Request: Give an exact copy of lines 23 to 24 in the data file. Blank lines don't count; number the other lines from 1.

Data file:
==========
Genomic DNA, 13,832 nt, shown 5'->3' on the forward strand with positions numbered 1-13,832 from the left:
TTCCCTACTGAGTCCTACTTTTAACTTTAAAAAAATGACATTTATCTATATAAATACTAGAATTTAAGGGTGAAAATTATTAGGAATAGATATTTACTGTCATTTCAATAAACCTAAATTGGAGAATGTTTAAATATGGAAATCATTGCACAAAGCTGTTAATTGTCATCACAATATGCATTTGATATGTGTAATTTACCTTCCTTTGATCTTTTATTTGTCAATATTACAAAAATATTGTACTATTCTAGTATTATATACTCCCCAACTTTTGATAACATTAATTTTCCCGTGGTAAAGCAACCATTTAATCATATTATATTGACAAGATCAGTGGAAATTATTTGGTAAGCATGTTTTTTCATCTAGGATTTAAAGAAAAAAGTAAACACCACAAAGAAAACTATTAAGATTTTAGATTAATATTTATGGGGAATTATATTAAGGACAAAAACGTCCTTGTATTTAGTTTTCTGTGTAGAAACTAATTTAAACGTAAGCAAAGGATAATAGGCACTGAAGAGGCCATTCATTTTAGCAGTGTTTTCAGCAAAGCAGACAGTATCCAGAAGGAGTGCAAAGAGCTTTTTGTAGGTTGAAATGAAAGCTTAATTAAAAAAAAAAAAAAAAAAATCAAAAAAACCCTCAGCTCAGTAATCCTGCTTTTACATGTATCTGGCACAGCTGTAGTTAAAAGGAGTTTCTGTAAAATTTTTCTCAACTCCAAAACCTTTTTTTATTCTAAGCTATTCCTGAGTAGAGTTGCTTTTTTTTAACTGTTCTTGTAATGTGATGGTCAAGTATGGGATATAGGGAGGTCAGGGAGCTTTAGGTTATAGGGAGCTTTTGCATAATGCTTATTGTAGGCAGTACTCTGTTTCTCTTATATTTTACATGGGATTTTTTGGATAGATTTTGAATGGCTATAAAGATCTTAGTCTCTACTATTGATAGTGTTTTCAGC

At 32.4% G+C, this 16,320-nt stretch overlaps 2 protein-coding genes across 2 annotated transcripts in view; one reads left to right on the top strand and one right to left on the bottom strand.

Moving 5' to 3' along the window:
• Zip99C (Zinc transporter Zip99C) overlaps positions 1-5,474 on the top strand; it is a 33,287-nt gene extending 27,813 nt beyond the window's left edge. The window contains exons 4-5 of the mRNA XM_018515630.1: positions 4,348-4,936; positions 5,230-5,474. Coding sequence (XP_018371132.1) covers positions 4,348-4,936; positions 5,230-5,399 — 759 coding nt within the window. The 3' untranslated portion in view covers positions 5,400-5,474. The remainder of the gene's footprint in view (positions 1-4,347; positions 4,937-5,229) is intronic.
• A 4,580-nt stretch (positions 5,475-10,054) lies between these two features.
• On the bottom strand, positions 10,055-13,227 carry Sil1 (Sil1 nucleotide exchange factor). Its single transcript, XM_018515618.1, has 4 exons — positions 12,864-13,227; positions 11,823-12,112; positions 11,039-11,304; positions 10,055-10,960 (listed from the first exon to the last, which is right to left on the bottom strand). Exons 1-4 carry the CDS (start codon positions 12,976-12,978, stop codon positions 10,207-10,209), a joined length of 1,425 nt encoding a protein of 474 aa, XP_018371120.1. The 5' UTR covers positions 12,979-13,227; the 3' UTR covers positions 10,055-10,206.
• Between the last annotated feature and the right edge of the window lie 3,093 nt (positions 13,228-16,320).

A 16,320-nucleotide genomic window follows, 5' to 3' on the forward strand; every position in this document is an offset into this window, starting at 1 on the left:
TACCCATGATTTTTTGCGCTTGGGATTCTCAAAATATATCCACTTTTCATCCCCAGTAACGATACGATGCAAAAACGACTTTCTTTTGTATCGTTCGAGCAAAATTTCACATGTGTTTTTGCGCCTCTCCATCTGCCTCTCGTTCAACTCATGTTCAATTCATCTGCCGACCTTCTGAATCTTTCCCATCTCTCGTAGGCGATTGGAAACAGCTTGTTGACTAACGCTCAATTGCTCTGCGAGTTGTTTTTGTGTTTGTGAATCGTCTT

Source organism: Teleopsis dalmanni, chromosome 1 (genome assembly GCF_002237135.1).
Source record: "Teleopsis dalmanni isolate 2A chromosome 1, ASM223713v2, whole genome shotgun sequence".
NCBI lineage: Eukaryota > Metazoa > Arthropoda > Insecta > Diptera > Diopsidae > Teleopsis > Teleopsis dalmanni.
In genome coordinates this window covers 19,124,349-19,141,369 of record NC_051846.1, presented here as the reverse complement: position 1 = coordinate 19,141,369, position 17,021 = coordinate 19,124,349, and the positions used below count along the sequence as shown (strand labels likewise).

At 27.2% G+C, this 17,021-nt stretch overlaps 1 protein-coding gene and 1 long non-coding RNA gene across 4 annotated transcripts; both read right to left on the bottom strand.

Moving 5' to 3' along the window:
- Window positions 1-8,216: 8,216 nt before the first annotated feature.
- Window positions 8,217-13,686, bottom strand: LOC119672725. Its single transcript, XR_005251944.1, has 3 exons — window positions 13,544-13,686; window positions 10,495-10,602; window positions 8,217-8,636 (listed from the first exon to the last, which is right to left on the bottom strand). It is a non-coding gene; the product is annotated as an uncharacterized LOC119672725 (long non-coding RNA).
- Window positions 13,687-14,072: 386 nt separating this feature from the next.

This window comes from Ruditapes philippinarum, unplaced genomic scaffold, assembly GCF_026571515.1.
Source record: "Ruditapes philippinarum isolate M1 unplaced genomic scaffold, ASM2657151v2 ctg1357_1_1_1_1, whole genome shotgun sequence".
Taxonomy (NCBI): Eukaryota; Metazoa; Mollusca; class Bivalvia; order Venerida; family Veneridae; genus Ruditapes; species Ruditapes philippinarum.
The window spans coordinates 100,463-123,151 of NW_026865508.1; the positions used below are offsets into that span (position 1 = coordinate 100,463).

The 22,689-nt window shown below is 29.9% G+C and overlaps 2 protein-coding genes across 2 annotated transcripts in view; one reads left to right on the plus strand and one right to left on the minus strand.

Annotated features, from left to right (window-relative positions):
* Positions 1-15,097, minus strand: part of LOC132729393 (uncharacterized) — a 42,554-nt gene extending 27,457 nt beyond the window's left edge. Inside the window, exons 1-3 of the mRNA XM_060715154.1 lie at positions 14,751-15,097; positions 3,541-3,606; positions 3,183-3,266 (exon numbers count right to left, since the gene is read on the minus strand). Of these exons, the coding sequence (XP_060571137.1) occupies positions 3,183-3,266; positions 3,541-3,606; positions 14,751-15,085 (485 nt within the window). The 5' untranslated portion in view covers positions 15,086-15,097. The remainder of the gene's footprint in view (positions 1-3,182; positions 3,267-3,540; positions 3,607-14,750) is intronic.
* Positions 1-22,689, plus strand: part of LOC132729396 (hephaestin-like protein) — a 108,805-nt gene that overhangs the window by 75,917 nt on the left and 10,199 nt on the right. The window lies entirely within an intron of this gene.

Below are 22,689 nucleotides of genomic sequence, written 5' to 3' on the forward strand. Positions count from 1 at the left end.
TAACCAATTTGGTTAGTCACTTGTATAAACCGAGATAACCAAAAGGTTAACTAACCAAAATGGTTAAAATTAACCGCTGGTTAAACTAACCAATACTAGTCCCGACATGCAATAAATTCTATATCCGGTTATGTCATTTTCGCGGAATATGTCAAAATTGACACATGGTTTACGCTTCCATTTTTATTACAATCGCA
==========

The window spans coordinates 100,463-123,151 of NW_026865508.1; the positions used below are offsets into that span (position 1 = coordinate 100,463).

The 22,689-nt window shown below is 29.9% G+C and overlaps 2 protein-coding genes across 2 annotated transcripts in view; one reads left to right on the plus strand and one right to left on the minus strand.